• Naivety and serendipity helped didn't really even know what a NED did when approached re Admiral. She spoke with other NEDs who explained what they did and why they enjoyed it.
  • She didn't want to go to interview because she didn’t like their advertising and thought wanted to see what it's like to interview.
  • Spent quite a bit of time to get to know the board had dinner with Chairman and NEDS. Wanted to know about the culture
  • When she joined it was not in FTSE 100, maverick under the radar to the governance etc. that being in FTSE 100 brings so great experience in the change as it moved into FTSE 100.
  • She had no financial background and being fearless when asked which committee to join she said audit. Of the sixteen people seen none else asked for audit. For Margaret she thought being in audit would be where to learn how a company works.
  • Her confidence first year was completely thrown, typical response “they’ll find me out, I know nothing” prepare for that, work through it.

FSA Exams, fear of these and other regulation issues specific to the financial services market:

Views expressed were…

  • If you don't have any FS experience don't think that this is the sector to take your first one, even bar is high in FS, lots don't want to do it because of regulatory risks etc.
  • You need some FS experience to take it as your first.
  • If you really don't like finance then there are probably other ones.
  • Be confident enough to read numbers and what they mean. For technical aspects e.g. tax treatment you don’t need nor are expected to know these however you can ask ‘show me the tax transparency’ ask quite basic questions if they can't satisfy me then can't make sense in the board report.

Relationships with Chair and the rest of the board:

  • You need enough of a relationship so that from the moment you see each other you can talk plain language, can't be all getting to know each other preamble, start with the issues to maximise the time.
  • The board should support the exec until they fail, if they fail its too late so board environment needs to be challenging.
  • Camaraderie naturally builds up say through committees so you find out more about each other there.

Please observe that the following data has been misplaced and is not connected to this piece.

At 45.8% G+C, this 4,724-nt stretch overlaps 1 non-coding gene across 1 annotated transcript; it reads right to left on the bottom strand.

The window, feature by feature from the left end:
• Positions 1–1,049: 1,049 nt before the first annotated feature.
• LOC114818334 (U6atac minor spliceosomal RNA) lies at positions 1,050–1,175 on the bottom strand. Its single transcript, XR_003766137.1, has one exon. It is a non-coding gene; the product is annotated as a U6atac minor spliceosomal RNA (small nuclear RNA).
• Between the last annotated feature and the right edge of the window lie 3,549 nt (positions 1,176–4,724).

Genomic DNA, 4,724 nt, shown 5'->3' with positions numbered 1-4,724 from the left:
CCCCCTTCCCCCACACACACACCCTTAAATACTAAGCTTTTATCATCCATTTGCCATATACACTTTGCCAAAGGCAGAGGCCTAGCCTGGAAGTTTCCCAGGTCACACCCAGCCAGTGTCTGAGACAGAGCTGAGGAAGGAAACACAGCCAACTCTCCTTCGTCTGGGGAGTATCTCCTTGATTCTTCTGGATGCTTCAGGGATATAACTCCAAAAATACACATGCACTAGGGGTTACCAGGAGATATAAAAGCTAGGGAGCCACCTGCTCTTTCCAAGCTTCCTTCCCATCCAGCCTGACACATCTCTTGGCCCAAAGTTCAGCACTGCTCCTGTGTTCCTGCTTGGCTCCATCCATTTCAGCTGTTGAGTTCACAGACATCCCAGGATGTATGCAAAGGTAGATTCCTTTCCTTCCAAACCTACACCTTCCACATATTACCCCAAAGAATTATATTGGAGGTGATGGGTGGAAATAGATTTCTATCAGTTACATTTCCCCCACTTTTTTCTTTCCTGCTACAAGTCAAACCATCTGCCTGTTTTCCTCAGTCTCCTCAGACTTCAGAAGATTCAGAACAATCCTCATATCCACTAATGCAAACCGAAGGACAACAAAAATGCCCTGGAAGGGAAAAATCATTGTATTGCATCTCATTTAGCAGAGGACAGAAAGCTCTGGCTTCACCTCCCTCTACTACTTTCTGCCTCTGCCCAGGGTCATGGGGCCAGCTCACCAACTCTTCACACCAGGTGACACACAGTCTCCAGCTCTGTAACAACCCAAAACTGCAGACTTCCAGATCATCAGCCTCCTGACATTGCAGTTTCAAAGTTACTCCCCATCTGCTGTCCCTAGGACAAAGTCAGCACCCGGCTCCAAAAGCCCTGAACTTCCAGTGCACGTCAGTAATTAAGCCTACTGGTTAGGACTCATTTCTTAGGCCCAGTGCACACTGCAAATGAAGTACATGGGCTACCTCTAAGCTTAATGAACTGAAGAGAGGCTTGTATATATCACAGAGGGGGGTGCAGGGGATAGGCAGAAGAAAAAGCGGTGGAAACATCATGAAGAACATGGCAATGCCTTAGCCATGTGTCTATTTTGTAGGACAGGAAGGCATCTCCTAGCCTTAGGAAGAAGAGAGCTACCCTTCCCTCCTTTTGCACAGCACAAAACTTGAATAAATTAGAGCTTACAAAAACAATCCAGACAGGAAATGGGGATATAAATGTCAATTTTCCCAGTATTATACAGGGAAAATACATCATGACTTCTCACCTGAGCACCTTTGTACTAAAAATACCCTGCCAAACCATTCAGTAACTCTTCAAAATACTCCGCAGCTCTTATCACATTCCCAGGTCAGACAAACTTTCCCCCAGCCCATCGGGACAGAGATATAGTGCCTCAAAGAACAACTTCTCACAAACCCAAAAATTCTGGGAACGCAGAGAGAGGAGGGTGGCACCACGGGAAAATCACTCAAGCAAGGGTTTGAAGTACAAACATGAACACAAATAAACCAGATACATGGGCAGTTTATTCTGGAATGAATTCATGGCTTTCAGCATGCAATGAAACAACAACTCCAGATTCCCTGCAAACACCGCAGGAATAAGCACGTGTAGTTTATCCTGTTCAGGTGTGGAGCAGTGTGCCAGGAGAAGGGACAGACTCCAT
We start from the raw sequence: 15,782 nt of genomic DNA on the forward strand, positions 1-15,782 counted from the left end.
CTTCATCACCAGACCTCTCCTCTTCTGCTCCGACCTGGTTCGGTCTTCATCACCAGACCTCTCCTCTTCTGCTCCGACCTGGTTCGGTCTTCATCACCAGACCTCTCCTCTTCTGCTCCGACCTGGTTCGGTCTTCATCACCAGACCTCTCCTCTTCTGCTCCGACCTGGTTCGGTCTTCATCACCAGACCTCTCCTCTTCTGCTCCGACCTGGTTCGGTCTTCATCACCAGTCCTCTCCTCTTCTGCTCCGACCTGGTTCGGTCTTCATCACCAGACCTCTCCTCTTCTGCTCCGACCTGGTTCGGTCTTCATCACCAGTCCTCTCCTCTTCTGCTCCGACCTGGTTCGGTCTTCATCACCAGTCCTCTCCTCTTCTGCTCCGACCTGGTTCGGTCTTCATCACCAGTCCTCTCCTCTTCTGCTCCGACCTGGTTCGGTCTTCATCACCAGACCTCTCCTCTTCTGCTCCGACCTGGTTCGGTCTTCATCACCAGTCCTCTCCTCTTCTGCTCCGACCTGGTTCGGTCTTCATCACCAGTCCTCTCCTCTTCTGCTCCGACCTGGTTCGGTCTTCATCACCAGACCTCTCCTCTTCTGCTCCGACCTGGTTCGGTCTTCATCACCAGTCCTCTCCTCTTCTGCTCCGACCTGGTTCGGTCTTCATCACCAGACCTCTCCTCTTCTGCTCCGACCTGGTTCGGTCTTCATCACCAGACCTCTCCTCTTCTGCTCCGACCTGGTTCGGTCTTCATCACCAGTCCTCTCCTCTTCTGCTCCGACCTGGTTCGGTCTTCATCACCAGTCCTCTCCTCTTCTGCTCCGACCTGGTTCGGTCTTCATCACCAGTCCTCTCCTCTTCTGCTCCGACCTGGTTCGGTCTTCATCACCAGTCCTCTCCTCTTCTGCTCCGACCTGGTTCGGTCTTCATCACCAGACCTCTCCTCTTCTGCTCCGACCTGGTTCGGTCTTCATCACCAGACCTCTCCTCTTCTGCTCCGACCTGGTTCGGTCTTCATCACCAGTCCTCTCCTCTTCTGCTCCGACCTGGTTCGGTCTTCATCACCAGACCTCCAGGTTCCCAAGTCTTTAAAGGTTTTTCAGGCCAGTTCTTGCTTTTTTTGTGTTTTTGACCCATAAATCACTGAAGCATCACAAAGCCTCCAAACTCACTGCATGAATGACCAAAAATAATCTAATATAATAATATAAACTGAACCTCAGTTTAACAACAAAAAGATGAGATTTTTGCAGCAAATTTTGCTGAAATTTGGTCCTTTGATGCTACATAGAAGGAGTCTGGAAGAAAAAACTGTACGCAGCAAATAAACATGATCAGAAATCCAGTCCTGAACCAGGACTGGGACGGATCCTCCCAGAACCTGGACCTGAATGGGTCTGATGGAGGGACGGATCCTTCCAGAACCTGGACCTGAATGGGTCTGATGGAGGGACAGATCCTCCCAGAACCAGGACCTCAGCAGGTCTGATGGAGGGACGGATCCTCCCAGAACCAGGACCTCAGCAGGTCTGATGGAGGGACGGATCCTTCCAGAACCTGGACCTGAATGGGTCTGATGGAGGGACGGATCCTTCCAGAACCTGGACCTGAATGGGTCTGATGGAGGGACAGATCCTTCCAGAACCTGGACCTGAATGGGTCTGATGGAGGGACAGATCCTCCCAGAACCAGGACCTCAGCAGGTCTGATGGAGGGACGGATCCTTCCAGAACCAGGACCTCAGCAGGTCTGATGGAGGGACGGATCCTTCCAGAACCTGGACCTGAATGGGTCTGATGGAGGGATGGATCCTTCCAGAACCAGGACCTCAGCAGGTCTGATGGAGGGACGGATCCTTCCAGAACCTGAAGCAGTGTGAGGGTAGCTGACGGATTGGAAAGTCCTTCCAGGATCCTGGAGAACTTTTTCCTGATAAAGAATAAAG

• Never set out to socialise with my Chairman, directors etc. they are on the Xmas card list but you are there to be independent.
  • Really understand the culture, the annual report tells you a lot in terms of tone of voice.
  • Not more meetings but have more reasons to get to know each other.

Time around the board table discussing marketing led issues? :

  • Always been involved in recruitment of any marketing director, becomes your executive buddy.
  • In some ways when marketing issues being discussed that's my moment to be the quiet Independent Director - The friend in the boardroom, so you sit there quietly let the rest of the board engage
  • 80% energy around marketing away from the board, it really doesn't come up at the board.
  • Use the right language, the right behaviours to support great consumer outcomes, use the board language to talk about customers
  • A credible non-executive, someone her who knows her stuff and speaks knowledgeably. First thing we need are good directors then we can call on them for other things.

Remuneration Committee

  • People and culture piece so fundamental for business that is what remuneration is about. Implant strategy what do you need to have in place in terms of the culture and the team, quant and quality. Its about strategy rather than pay.

Other thoughts:

  • Aim role is quite different you are more of a stakeholder.
  • Ask yourself for the time and effort does this satisfy my intellectual and financial needs?
  • Advisor to the board can be better than being a NED in smaller companies.
  • Be picky, can go on to lots of charity board many of which are badly run. For charity have one or two
  • Ask yourself five years from now what kinds of experience do you want to have had, what breadth of experience, FTSE 250?